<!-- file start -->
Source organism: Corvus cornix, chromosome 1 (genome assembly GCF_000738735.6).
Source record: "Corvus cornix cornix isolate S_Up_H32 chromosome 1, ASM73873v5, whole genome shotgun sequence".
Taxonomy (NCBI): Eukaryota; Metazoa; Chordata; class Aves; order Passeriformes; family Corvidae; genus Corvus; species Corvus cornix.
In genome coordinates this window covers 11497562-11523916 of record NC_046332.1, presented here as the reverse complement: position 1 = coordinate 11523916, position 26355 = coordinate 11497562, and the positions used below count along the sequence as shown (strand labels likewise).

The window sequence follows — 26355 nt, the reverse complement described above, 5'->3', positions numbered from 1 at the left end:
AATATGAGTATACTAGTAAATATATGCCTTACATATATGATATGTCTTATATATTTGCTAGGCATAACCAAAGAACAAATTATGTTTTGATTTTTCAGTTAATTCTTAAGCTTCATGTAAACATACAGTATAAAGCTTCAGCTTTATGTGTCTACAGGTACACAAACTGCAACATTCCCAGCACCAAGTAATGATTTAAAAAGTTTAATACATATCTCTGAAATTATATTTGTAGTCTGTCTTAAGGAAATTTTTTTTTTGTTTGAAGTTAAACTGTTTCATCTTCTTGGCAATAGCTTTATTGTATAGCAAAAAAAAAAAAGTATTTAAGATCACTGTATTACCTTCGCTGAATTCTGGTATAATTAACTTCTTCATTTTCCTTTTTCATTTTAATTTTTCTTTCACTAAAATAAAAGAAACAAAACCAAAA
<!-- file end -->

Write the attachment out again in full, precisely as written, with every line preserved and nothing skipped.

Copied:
Source organism: Corvus cornix, chromosome 1 (genome assembly GCF_000738735.6).
Source record: "Corvus cornix cornix isolate S_Up_H32 chromosome 1, ASM73873v5, whole genome shotgun sequence".
Taxonomy (NCBI): Eukaryota; Metazoa; Chordata; class Aves; order Passeriformes; family Corvidae; genus Corvus; species Corvus cornix.
In genome coordinates this window covers 11497562-11523916 of record NC_046332.1, presented here as the reverse complement: position 1 = coordinate 11523916, position 26355 = coordinate 11497562, and the positions used below count along the sequence as shown (strand labels likewise).

The window sequence follows — 26355 nt, the reverse complement described above, 5'->3', positions numbered from 1 at the left end:
AATATGAGTATACTAGTAAATATATGCCTTACATATATGATATGTCTTATATATTTGCTAGGCATAACCAAAGAACAAATTATGTTTTGATTTTTCAGTTAATTCTTAAGCTTCATGTAAACATACAGTATAAAGCTTCAGCTTTATGTGTCTACAGGTACACAAACTGCAACATTCCCAGCACCAAGTAATGATTTAAAAAGTTTAATACATATCTCTGAAATTATATTTGTAGTCTGTCTTAAGGAAATTTTTTTTTTGTTTGAAGTTAAACTGTTTCATCTTCTTGGCAATAGCTTTATTGTATAGCAAAAAAAAAAAAGTATTTAAGATCACTGTATTACCTTCGCTGAATTCTGGTATAATTAACTTCTTCATTTTCCTTTTTCATTTTAATTTTTCTTTCACTAAAATAAAAGAAACAAAACCAAAA